I also had the chance to spend a couple of hours with a Canon 1DX which will mean nothing to a lot of people, but having had a good go of it, I don’t NEED a £6,000 camera. If anyone wants to get me one though, I definitely wouldn’t say no.
So with July being probably the best month I’ve ever had for anything in my life, August wasn’t far behind in the flippin’ brilliant stakes. I swore I’d never go to Reading again the last time I went as a paying customer, but that all changed when I got the opportunity to go with Samoans, who were playing the BBC Introducing stage in Reading on the Friday, then Leeds on the Saturday.
It was a fantastic couple of days documenting the band on their travels and something I’d love to do again. I met some great people and saw some absolutely awful bands. I also saw the Cure two nights on the trot, which I have absolutely no problem with.
As if all this excitement wasn’t enough, I got an email from NME asking if they could use one of my photos from the absolutely beautiful Perfume Genius gig at the Globe. Oh I suppose so. They didn’t want my favourite one though…
September saw an amazing tour of the country by Africa Express, a collection of over 80 musicians from various parts of Africa, America and Britain. Various events happened around the city, but the gig in the Student’s Union was one of the best things I have ever witnessed.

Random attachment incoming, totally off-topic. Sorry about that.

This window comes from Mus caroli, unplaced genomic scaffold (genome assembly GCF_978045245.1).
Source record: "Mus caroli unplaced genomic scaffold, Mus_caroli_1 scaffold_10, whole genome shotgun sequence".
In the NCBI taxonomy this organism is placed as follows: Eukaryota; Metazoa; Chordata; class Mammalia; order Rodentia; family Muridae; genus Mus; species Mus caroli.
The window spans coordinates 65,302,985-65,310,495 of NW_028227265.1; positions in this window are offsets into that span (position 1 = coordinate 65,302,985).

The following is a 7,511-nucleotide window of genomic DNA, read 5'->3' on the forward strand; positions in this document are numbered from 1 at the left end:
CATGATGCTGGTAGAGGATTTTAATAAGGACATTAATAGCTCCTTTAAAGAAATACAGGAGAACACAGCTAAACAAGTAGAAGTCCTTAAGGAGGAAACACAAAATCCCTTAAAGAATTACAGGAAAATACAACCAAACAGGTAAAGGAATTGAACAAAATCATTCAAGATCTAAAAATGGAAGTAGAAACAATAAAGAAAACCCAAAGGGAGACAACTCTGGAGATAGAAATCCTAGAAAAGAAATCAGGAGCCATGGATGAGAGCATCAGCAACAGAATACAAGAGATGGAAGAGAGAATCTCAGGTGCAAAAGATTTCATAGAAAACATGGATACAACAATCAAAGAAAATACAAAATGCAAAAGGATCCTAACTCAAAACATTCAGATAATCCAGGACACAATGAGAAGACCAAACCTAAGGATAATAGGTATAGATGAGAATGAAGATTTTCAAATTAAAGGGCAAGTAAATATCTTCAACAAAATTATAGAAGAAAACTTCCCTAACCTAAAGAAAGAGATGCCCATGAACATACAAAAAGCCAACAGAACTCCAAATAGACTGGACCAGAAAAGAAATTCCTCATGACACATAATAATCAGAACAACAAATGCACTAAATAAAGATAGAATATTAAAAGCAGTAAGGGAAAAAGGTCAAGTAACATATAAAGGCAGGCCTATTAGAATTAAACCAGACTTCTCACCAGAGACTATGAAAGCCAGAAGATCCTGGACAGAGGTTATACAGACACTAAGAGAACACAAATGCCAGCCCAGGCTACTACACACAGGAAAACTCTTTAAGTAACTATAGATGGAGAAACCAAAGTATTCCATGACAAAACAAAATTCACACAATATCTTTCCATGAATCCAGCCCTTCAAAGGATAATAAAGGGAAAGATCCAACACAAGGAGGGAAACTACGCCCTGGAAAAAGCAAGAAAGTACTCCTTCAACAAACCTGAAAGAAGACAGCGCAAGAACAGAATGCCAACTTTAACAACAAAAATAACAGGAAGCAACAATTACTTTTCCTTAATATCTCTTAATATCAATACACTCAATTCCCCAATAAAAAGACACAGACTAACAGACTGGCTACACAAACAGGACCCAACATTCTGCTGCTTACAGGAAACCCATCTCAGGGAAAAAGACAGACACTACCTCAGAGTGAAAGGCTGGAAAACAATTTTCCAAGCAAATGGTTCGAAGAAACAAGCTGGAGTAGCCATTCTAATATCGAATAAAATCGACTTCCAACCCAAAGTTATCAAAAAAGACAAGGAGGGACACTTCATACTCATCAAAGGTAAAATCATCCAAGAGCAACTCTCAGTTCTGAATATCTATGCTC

After cycling success at the Olympics and the Tour de France, the Tour of Britain came to Caerphilly in September, and despite the no show from Bradley Wiggins (I think due to illness if I remember correctly) there was a massive crowd to greet the cyclists. It’s a great experience, despite only lasting seconds as they whizz past you.
Also in September, Hold Your Horse Is came to Cardiff for a nice loud show in Undertone. There’s something about Undertone that I like for photographing bands, especially with a little pop of flash when the band members go into the crowd.
As my wedding season was pretty much over by October I could concentrate on gigs, which is just as well, given how many are on at this time of year. After going to see Samoans launch their EP, the first gig I photographed in October was when The Jim Jones Revue came to Clwb Ifor Bach. After seeing them at Swn Festival last year there was no way I was turning this one down. The general consensus was that they weren’t as good as last time, but they were still one of the best things I’ve seen this year. So much energy, and so loud. A great, proper rock ‘n’ roll band!
Tiger Bay Brawlers A Team also faced Dolly Rockit Rollers All Stars and made light work of the bout, with a record win for the home team, 496-30. A fantastic performance. This year has seen me trying to find my own style within roller derby. There are so many good photographers around (not to mention people in the crowd with cameras) that it’s important to take photos that stand out. It is HARD, but I’m pleased with the way things are going.
The last week in October was all about the music, with a gig for the Welsh Music Prize, followed by four days of Swn Festival.
The Welsh Music Prize gig showcased most of the bands nominated for the award later won by Future of the Left, and what could have been a disaster of a night (HOW MANY BANDS DID YOU SAY ARE PLAYING?!) turned out to be a great night and an excellent way to expose yourself to new music.